Good news and bad news.

The bad news

My doctor is gatekeeping me. When I last saw him in late November I told him that I’d like to take the next step and send in my applications for the juridical change of gender. I needed him to sign the papers and held a short but well prepared speech about why now is a good time. But he promptly disagreed for no good reason and wants me to wait another 3-6 months. I’ve learnt from experience that it is wise to always add at the least 2 months on every time frame given to me by him, just to keep expectations realistic. As everything in Swedish healthcare freezes over summer, he was actually saying something like “Maybe in September, when I’m back from my vacation”. Almost 10 months from the day I asked him.

He claimed that “It is protocol to wait for a full year after you started on hormones before signing any papers” That is not a valid argument. Firstly, I have been in the loop long enough according to the standards this hospital normally apply. Secondly, there are no specific requirements about a certain amount of time having to pass before an adult diagnosed with GID can apply for or be granted a change of juridical gender. No details regarding time is mentioned in the national recommendations for transgender healthcare or in Swedish law.

In the material about the application it says that you should have “lived as your self- identified gender for a considerable time”. The reason why it is so vague is because time shouldn’t matter. Every applicant is judged individually on the basis of their own story and the material they choose to enclose to their case. But my doctor was stubbornly unyielding, refusing even discuss the matter and nothing I said could make him change his mind.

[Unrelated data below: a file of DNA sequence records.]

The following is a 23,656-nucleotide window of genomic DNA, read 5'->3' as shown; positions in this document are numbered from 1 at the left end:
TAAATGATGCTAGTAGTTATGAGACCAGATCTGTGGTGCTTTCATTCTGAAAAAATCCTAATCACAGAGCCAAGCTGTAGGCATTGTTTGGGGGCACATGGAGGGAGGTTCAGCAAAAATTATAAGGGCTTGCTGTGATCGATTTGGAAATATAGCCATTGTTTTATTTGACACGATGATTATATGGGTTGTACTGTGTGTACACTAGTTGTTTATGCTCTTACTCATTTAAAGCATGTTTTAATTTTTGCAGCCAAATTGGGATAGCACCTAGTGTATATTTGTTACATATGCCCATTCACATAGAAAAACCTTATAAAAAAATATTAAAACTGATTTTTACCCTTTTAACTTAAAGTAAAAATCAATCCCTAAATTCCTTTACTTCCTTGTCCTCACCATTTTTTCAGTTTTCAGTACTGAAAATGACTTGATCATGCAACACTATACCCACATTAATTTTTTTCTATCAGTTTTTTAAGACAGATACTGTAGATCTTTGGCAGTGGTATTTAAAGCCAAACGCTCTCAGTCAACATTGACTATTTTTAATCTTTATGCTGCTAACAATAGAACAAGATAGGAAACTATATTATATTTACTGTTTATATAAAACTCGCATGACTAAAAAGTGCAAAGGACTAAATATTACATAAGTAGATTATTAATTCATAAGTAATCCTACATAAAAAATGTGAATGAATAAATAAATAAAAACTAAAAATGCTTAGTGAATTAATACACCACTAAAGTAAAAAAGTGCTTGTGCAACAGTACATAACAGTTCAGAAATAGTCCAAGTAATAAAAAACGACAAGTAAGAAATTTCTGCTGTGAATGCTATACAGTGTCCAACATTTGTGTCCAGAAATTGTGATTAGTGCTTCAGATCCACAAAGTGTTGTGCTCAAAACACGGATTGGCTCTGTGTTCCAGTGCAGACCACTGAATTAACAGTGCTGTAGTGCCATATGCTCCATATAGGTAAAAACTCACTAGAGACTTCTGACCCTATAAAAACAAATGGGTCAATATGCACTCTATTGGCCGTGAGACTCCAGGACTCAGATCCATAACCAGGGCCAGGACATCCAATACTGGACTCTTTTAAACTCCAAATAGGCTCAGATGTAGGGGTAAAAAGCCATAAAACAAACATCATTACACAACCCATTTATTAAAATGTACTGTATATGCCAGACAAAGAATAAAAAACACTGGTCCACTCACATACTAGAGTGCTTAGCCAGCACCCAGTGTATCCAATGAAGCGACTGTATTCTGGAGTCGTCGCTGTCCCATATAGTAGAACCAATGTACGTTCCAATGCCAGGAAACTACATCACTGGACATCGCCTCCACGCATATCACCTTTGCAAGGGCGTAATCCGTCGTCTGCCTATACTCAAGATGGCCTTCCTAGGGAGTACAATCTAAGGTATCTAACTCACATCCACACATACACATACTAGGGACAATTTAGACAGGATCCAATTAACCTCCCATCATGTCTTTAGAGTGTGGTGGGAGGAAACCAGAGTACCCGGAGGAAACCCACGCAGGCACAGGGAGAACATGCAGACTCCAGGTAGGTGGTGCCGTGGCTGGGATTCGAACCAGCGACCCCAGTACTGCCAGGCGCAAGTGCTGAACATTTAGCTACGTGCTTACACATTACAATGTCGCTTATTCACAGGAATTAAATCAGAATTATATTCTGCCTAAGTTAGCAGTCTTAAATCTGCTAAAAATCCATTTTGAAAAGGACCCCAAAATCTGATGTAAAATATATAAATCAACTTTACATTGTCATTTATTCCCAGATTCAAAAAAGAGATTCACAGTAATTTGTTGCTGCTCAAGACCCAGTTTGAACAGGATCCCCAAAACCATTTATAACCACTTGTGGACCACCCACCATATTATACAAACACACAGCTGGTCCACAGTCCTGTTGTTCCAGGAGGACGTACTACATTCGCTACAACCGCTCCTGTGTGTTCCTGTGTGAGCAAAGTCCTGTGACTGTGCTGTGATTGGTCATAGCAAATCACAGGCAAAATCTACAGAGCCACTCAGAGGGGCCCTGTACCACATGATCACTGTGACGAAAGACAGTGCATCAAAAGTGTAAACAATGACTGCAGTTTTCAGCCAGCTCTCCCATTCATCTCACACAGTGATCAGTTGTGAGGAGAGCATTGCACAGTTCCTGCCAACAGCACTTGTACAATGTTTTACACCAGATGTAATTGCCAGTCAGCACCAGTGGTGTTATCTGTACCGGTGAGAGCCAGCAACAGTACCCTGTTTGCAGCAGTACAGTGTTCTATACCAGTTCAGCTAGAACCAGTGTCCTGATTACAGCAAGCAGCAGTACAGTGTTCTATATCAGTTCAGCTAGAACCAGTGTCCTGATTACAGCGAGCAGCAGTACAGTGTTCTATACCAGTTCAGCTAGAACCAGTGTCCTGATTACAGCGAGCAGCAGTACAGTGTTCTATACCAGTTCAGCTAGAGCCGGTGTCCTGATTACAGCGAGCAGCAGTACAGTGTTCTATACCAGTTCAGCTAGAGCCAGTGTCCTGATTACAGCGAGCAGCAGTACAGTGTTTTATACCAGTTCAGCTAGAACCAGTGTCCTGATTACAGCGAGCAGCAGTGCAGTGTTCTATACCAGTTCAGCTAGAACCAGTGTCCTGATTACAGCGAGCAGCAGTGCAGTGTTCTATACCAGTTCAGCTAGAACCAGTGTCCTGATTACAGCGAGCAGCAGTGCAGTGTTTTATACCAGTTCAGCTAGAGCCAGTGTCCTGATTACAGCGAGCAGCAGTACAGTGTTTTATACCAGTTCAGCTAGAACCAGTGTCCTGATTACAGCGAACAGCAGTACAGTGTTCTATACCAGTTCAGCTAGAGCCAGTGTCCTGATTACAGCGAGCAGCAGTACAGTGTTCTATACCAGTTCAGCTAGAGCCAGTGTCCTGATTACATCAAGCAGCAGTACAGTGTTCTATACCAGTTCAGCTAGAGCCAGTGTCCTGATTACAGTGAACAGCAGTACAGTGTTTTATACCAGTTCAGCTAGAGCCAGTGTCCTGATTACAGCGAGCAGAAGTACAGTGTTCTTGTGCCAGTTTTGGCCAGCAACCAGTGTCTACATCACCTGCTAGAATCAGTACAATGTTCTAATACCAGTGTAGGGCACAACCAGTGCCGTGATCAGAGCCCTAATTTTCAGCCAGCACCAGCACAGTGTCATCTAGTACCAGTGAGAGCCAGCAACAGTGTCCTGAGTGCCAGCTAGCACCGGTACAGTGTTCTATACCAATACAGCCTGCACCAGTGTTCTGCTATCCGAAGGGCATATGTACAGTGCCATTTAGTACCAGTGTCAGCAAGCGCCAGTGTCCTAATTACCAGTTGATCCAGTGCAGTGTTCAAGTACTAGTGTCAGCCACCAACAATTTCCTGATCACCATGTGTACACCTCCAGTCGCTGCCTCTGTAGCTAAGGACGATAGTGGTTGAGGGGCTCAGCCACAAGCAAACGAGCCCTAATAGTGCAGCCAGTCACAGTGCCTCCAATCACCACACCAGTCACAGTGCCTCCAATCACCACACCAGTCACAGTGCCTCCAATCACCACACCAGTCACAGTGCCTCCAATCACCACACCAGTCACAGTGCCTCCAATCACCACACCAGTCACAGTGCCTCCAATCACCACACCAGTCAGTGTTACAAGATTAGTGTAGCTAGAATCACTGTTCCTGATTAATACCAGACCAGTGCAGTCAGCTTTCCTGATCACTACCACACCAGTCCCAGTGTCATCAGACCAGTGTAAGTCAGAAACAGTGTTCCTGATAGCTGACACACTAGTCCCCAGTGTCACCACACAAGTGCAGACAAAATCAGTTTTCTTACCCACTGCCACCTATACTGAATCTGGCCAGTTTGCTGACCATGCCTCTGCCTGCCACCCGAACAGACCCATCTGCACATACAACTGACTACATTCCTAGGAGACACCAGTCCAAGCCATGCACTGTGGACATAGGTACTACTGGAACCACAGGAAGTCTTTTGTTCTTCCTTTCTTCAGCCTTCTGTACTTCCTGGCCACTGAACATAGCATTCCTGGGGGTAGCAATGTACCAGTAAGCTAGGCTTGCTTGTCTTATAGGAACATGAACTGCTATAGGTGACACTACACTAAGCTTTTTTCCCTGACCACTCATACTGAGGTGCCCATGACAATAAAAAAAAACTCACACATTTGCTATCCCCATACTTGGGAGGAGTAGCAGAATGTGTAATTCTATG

I very much doubt that any more information supporting or threatening my case is likely to come of further waiting. I have cooperated and done everything they asked from me. There are no more tests, no parts of my body that hasn’t been subject for careful examination, no more specialists I need to see. The most likely outcome I could see following his “Just a little longer but I won’t say how long”– strategy was that my depression might get worse. I’ve been away from school and work due to depression for a full year now. The experience of not being in control over ones life is generally a serious trigger.

Sadly I was right in my suspicions and shortly after that meeting I got a lot worse. Friends and loved ones comment on how I’m so far from my normal self, they worry about me. This last month has been a struggle, I’m not well and I realise that I might not be recovering at the rate I was hoping for.

That was the bad news.